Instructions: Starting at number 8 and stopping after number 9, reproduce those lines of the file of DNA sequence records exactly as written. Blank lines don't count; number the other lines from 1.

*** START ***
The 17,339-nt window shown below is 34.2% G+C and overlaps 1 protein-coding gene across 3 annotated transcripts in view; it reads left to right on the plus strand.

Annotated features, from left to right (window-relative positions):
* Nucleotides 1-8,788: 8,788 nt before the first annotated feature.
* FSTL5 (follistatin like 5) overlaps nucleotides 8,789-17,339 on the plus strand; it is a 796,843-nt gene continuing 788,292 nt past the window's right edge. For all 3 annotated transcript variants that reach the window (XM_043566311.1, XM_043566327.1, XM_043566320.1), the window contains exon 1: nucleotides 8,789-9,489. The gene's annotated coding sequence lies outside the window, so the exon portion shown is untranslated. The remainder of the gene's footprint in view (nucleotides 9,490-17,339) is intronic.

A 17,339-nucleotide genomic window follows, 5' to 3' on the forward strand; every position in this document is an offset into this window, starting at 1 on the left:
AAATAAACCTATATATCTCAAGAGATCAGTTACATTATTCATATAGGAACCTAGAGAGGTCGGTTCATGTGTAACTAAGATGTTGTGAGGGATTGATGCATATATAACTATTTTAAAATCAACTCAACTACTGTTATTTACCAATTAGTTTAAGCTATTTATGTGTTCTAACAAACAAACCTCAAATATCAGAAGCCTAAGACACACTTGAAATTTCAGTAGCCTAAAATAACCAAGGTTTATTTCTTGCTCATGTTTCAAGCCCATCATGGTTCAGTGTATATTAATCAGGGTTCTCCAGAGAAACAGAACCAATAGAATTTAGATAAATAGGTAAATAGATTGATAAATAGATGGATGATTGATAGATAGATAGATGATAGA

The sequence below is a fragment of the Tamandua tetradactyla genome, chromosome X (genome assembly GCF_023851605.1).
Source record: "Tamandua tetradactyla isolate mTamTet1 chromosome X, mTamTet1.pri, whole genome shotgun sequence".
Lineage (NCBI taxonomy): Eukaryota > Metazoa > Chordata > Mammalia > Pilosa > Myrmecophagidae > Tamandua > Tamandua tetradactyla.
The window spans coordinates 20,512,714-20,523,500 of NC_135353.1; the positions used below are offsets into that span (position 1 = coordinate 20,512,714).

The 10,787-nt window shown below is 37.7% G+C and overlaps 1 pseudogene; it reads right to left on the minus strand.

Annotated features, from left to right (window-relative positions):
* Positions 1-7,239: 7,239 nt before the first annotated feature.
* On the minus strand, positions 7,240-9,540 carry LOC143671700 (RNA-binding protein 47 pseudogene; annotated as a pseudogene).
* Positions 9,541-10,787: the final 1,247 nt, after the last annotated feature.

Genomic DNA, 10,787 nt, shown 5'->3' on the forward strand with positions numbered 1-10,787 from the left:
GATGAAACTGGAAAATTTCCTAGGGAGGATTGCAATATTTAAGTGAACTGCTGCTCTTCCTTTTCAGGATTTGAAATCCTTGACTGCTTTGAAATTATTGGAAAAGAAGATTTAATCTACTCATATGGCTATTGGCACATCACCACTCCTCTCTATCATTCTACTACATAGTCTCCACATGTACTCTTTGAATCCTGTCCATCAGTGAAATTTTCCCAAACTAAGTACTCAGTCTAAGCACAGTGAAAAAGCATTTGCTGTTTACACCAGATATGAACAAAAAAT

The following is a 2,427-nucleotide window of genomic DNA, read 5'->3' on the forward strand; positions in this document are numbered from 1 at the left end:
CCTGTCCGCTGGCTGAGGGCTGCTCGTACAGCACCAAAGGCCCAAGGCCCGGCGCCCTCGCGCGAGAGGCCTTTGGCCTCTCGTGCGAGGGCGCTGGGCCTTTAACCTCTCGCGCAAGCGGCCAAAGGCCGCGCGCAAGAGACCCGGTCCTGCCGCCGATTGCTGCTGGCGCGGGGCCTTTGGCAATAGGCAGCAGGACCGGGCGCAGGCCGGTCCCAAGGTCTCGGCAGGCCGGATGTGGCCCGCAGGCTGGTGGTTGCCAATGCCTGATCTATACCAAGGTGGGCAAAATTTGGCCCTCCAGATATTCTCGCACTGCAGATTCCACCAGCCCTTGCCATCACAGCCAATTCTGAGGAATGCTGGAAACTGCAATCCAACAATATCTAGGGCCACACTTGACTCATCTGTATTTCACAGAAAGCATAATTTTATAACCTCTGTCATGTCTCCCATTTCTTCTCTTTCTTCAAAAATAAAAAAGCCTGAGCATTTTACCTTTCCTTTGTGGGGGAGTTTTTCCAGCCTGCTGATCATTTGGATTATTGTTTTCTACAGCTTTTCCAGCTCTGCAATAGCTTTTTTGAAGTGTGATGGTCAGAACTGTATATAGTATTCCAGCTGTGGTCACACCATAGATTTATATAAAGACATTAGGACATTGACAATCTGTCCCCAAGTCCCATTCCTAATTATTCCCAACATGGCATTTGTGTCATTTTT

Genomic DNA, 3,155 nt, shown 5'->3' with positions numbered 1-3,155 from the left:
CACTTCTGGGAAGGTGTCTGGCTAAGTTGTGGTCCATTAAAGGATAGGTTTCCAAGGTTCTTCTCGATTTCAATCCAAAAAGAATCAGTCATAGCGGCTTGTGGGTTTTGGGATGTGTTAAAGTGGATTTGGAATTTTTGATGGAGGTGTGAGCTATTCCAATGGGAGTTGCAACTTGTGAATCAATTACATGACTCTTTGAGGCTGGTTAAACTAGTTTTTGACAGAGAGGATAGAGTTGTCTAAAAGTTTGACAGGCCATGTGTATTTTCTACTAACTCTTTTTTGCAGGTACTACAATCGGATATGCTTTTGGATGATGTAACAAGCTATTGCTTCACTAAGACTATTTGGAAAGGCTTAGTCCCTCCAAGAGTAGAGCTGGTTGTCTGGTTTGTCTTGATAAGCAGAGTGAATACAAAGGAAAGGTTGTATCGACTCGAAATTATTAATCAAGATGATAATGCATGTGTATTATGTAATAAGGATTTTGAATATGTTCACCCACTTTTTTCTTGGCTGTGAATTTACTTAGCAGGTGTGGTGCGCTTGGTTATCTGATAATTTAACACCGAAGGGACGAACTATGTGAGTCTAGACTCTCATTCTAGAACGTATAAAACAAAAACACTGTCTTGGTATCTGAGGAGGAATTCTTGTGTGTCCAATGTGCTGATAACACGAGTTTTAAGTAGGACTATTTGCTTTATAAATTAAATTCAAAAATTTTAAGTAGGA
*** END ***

Source record: "Tamandua tetradactyla isolate mTamTet1 chromosome X, mTamTet1.pri, whole genome shotgun sequence".
Lineage (NCBI taxonomy): Eukaryota > Metazoa > Chordata > Mammalia > Pilosa > Myrmecophagidae > Tamandua > Tamandua tetradactyla.